My child came to me the other morning while I slept. She was sniffling hard as she climbed into my bed. We snuggled in close to each other and through the darkness, as she pressed her face into me, I felt damp tears on her cheeks.
“Tell me about what woke you, my love?” That was all she needed, words and tears poured from her.
“They were taking undocumented immigrants away and we were helping the immigrants, so we were running, too. We were all camped in the woods with the pecan trees. But they found us and people were running and there was a field, so they ran to the field and the people chasing us were spraying a smoke that if you breathed it you would die.”
I held her closer, kissed the top of her head, still damp and sweet with childhood sleep, “You are with mama. We are in our house. It’s safe baby. You can finish if there’s more. Let out your story.”
She snuffled hard, took a breath, and continued, “There was also a hole in the ground and my teacher was trying to help people, but there were chains going into the hole. If you fell into the hole, you could only get out if you climbed the chains. But you had to sign a paper with one hand to say you belonged here while you climbed out with the other hand. And there were portapotties and I hid in one. Then, I woke up.”
In the weeks of 2016, during the time the media chose to release stories of a rash of our country’s Black men being killed by unjustified police hostility, my child dreamt I was taken away. In her dream, a cop wrongly accused me of speeding, took me to jail, and left her on the side of the highway. Now, as the fight on immigration boils, she dreams of being on the run because we stood up for those whose lives are being dismissed by our government.
Her dream was the week after ICE began openly detaining people and stories were aired for her to hear on the morning radio. It was after she heard me tell her dad how I had returned to the protests that occurred the Friday evening before, in the area where someone documented an ICE arrest. It was after she talked to her Hispanic school friends, who weren’t sure what all the documents meant, who were worried their families would be taken away.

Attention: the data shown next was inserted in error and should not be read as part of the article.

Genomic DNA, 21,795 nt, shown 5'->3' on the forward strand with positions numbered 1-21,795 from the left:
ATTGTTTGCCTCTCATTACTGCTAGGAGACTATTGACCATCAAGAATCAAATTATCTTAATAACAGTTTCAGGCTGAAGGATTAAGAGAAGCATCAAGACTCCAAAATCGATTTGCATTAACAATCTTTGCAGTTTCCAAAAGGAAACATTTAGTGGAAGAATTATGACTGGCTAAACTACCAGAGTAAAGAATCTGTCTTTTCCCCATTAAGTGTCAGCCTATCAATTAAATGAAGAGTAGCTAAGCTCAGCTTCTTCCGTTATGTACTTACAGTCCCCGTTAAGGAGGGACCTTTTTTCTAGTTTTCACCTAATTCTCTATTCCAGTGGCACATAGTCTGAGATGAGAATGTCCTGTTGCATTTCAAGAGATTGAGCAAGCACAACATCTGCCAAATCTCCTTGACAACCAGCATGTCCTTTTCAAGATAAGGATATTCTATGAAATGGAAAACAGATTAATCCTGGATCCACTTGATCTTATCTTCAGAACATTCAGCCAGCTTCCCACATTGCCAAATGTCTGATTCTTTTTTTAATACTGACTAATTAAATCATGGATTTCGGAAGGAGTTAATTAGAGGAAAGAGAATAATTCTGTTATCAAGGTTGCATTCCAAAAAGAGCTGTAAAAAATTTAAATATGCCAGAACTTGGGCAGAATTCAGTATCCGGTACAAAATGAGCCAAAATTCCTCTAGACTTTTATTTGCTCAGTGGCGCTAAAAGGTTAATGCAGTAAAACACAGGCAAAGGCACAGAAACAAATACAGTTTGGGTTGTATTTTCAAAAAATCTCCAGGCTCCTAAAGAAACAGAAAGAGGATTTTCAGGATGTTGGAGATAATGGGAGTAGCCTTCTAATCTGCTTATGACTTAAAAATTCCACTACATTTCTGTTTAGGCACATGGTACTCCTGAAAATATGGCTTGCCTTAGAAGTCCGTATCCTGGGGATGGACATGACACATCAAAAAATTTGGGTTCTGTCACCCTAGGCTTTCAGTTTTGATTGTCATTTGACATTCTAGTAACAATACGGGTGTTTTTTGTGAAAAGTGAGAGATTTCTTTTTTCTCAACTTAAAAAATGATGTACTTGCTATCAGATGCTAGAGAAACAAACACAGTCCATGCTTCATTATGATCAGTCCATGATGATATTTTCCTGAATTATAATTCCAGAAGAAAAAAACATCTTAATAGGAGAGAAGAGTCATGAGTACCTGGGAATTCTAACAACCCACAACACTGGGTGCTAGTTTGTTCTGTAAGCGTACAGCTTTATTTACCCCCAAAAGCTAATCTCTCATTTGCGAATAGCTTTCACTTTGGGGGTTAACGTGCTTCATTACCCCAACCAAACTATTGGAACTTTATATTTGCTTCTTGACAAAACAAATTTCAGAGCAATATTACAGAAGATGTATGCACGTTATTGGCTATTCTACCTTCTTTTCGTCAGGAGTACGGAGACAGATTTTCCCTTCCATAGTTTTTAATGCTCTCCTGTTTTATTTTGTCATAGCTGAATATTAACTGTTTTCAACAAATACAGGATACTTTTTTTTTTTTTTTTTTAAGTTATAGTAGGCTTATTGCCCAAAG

She doesn’t know the legal definitions of alien, immigrant, documented, or undocumented. Frankly, until I looked them up after seeing so much misunderstanding I didn’t either. While the sound of “illegal alien” and “undocumented alien” makes me cringe, it is the legally correct definition. However, I will use “undocumented person,” but I prefer “future citizen” or “American in training.” From my perspective, I see no reason why these people who so desperately want to be part of this country should not be open members of our society. The reason they must hide in the shadows, or work openly, but with a secret fear of deportation, is because our government – the same government they so desperately want to be recognized by – has created a bureaucratic labyrinth that must be navigated in order for someone to be recognized as “belonging” in the United States. In many ways, they must climb out of the deep hole that existed in my child’s dream. These “undocumented persons’ must attempt to save themselves, while not overlooking any of the myriad of governmental nuances on the multi-year path to the coveted game piece labeled “United States Citizen.”
How difficult would it be to create an order that gives those who are here with work – or emotionally supporting families from home (ie., non-working mothers / fathers / grandparents) – a step into the process of citizenship? How difficult to say, “If you have paid taxes in the last two years, come forward, and we’ll start the green card process?” How difficult to create ESL tutoring so those with a Green Card can learn English and be able to pass the exam to become a Naturalized Citizen? For all the money we are spending to block / imprison / deport, why can’t that money be spent to build up communities that exist rather than tear them apart?
My daughter and I are white and privileged by the color of our skin – citizens of the United States by birth. Yet, her dreams hold fears created by the forces that “democratically” rule our country. I can’t bear to think what the monsters live in the night fears of minority children of children of our “undocumented persons” – not to say anything about the caution of their waking days. My child is eight years old. What pictures will our country’s actions paint when she is ten, fifteen, and on?